One of the finest American actors of his generation, George C. Scott was born in Virginia and raised in Detroit. After serving in the Marines from 1945 to 1949, Scott enrolled at the University of Missouri, determined to become an actor. Though his truculent demeanor and raspy voice would seem to typecast him in unpleasant roles, Scott exhibited an astonishing range of characterizations during his seven years in regional repertory theater. He also found time to teach a drama course at Stephens College.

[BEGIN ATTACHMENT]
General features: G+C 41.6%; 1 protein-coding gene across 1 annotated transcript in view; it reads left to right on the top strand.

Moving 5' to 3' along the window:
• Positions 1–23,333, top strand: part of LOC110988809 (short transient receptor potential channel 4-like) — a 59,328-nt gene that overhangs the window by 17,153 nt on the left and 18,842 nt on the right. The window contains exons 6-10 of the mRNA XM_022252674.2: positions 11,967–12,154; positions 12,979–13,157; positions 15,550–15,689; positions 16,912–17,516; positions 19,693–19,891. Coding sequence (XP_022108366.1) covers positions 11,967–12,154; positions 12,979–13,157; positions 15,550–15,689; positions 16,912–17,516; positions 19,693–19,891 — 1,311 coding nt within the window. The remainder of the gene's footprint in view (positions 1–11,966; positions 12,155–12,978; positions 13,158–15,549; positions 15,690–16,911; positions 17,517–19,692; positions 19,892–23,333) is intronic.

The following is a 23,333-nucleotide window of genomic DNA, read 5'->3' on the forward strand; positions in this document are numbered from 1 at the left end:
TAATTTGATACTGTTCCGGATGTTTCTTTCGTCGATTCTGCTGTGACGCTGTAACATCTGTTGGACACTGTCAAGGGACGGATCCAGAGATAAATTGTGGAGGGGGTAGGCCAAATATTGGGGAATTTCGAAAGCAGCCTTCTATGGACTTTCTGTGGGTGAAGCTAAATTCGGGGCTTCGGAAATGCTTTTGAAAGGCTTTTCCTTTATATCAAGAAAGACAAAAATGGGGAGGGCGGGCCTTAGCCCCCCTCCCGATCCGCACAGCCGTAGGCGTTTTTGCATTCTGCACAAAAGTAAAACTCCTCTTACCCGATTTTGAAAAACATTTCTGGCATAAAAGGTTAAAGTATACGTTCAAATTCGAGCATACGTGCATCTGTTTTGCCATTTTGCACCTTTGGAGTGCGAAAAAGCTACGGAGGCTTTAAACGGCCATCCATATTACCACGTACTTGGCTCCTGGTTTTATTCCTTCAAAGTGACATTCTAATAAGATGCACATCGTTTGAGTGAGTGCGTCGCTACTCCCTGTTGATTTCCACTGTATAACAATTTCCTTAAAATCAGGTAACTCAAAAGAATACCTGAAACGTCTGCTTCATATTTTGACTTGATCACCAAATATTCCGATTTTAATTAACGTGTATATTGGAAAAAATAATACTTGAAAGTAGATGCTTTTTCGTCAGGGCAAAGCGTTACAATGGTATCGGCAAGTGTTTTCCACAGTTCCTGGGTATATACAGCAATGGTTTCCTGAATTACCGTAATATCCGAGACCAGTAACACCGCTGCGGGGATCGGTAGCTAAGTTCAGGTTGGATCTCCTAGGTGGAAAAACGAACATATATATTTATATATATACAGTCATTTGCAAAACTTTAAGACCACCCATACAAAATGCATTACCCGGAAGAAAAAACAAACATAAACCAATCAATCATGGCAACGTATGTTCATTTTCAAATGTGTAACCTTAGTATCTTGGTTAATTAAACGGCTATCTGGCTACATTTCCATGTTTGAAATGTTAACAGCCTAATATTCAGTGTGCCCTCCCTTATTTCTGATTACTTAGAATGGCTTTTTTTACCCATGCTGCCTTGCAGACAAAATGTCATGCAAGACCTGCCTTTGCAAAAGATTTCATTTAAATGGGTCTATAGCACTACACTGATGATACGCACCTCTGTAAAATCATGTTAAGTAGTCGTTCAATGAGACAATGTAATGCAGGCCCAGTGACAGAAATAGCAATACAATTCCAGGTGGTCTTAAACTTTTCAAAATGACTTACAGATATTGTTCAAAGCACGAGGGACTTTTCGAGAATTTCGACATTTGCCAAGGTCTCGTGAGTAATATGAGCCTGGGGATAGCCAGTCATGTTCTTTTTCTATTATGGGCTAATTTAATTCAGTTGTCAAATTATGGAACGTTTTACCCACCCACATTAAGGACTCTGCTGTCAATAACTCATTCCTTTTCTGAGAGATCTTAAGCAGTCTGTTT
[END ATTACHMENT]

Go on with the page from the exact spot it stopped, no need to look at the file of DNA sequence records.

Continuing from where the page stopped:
By the time Scott moved to New York in 1957, he was in full command of his craft; yet, because he was largely unknown outside of the repertory circuit, he considered himself a failure. While supporting himself as an IBM machine operator, Scott auditioned for producer Joseph Papp. Cast as the title character in Papp's production of Richard III, Scott finally achieved the stardom and critical adulation that had so long eluded him. Amidst dozens of choice television guest-starring performances, Scott made his movie debut in 1959's The Hanging Tree. That same year, he earned the first of four Oscar nominations for his incisive portrayal of big-city attorney Claude Dancer in Anatomy of a Murder. Over the next few years, Scott appeared in a dizzying variety of roles, ranging from Paul Newman's mercenary manager Bert Gordon in The Hustler (1961) to erudite British detective Anthony Gethryn in The List of Adrian Messenger (1962) to ape-like General "Buck" Turgidson in Dr. Strangelove (1963). After turning down several TV series offers, Scott accepted the role of social director Neil Brock on the David Susskind-produced "relevance" weekly East Side/West Side (1963-1964). He left the series in a huff in early 1964, citing the censorial idiocies of the program's network and sponsors; he also vowed to never again appear in a TV series -- at least until 1987, when the Fox network offered him 100,000 dollars per episode to star in the nonsensical sitcom Mr. President.